In addition to the absence of stroke-related readmission reduction programs at the national level, there could be multiple other reasons for the nationwide decline. First, patients with stroke are elderly with multiple comorbidities, particularly cardiovascular comorbidities. Because our analyses include all-cause readmissions, it is likely that readmission reduction among patients with stroke is corollary to the overall readmission reduction reported for patients without stroke. It is important to highlight that 30-day readmission attributed to the same primary diagnosis as that of the index admission did not show a decreasing trend. Second, it is also possible that an emphasis on improving postacute transition of care (TOC) has accounted for some of this decline.16 Multiple regional and local initiatives are under way to improve hospital discharge processes.17-21 However, there remains considerable lack of standardization in TOC models across the nation for patients with stroke, and the overall influence of TOC improvement on stroke-related readmission remains to be systematically demonstrated.22 Third, it is also likely that stroke-related readmission metrics have been influenced by well-documented effects of measuring and reporting health care quality.23
Our adjusted analyses indicate that likelihood of readmission significantly increases with higher SDV for nonteaching hospitals, but a similar outcome is not observed for teaching institutions. Although seemingly small, these associations translate into a population-based increased risk of readmission among patients with stroke at nonteaching hospitals. There is a growing concern that various quality programs, including the HRRP, will disproportionately penalize safety-net hospitals.24 It has also been reported that large hospitals and teaching hospitals had a significantly higher likelihood of penalization under the HRRP.25 However, a prior analysis of CMS data from 2006 found no differences in readmission rates between patients with stroke treated at primary stroke centers and those discharged from noncertified centers.26 This is important because many high-volume teaching hospitals serve as safety-net hospitals for their communities, catering to the health care needs of the uninsured and underinsured. The effect modification by hospitals’ teaching status is likely explained by better adherence to quality-of-care metrics at these centers, including an emphasis on TOC variables. For example, many teaching hospitals have adjoining outpatient clinics or are staffed by faculty who also attend in an ambulatory clinic. Certain reports indicate better adherence to in-hospital quality of care and improved outcomes for patients discharged from hospitals contributing data to national stroke registries.27,28 Such improvements specifically include greater proportions of patients with AIS receiving thrombolytic therapies and shorter door-to-needle times. Significantly lower rates of 30-day readmission were previously demonstrated among patients with AIS who received thrombolytic therapies.29 Improved acute treatment metrics have also been strongly attributed to the use of telestroke technology and organization of care delivery.30,31 It is likely that a larger number of teaching hospitals are reporting their data to national registries and are regional telestroke centers and thus consistently provide better quality of care to patients with stroke even at higher volumes. Identifying specific patient populations with stroke at higher risk of readmission are much needed for practice and policy decisions.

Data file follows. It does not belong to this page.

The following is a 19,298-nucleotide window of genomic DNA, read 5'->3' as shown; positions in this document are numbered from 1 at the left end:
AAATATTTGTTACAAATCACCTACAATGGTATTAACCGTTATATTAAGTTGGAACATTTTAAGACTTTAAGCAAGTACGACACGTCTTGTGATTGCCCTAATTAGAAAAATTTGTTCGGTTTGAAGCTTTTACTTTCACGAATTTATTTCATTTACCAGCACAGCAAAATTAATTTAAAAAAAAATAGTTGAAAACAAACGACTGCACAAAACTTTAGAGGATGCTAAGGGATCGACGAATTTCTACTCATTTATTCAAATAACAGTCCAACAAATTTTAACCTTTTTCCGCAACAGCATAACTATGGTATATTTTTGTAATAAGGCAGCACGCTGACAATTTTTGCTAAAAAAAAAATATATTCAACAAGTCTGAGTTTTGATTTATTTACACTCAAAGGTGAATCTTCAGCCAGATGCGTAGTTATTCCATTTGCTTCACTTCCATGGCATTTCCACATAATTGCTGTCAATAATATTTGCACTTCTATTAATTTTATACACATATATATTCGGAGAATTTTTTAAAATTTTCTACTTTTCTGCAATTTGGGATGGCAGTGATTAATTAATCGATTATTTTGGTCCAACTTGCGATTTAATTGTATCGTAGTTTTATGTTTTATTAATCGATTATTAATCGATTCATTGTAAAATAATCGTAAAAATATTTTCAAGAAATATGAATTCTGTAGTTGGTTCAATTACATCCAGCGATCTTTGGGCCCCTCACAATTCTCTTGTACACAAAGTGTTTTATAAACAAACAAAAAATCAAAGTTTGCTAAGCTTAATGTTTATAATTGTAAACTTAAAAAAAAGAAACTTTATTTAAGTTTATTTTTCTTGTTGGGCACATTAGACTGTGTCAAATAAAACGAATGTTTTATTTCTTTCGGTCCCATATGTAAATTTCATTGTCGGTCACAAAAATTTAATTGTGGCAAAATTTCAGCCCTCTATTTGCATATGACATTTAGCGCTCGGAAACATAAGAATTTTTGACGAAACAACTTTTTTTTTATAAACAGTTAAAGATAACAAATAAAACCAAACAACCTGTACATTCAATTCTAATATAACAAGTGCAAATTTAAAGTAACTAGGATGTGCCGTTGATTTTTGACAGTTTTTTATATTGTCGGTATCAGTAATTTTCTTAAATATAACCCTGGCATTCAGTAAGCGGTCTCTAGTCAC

We examined reasons for readmission using 2 different approaches and consistently found that approximately 1 in 5 readmissions were attributable to acute cerebrovascular disease or had the same principal diagnosis as that of the index hospitalization. The second most prevalent reason for readmission was septicemia. These findings were consistent across all years of analysis for all stroke subtypes. Our findings verify prior individual reports and systematic reviews regarding reasons for readmission among patients with stroke.2,3,29,32 These findings highlight the importance of secondary stroke prevention and warrant a deeper examination of various mechanistic factors that mediate early readmission in patients with stroke. We also report that patients with AIS who experience 30-day readmission have greater mortality, longer LOS, and higher cost per stay on readmission compared with the mean of these metrics on index admission. It has been previously shown that readmission is costlier compared with the index admission for a several other high-volume conditions as well.15 We believe that excess cost on readmission is mostly explained by longer LOS and is likely attributable to the need for higher intensity of care. Further analyses are warranted to elucidate factors that lead to excess resource use and mortality among patients with AIS on 30-day readmission.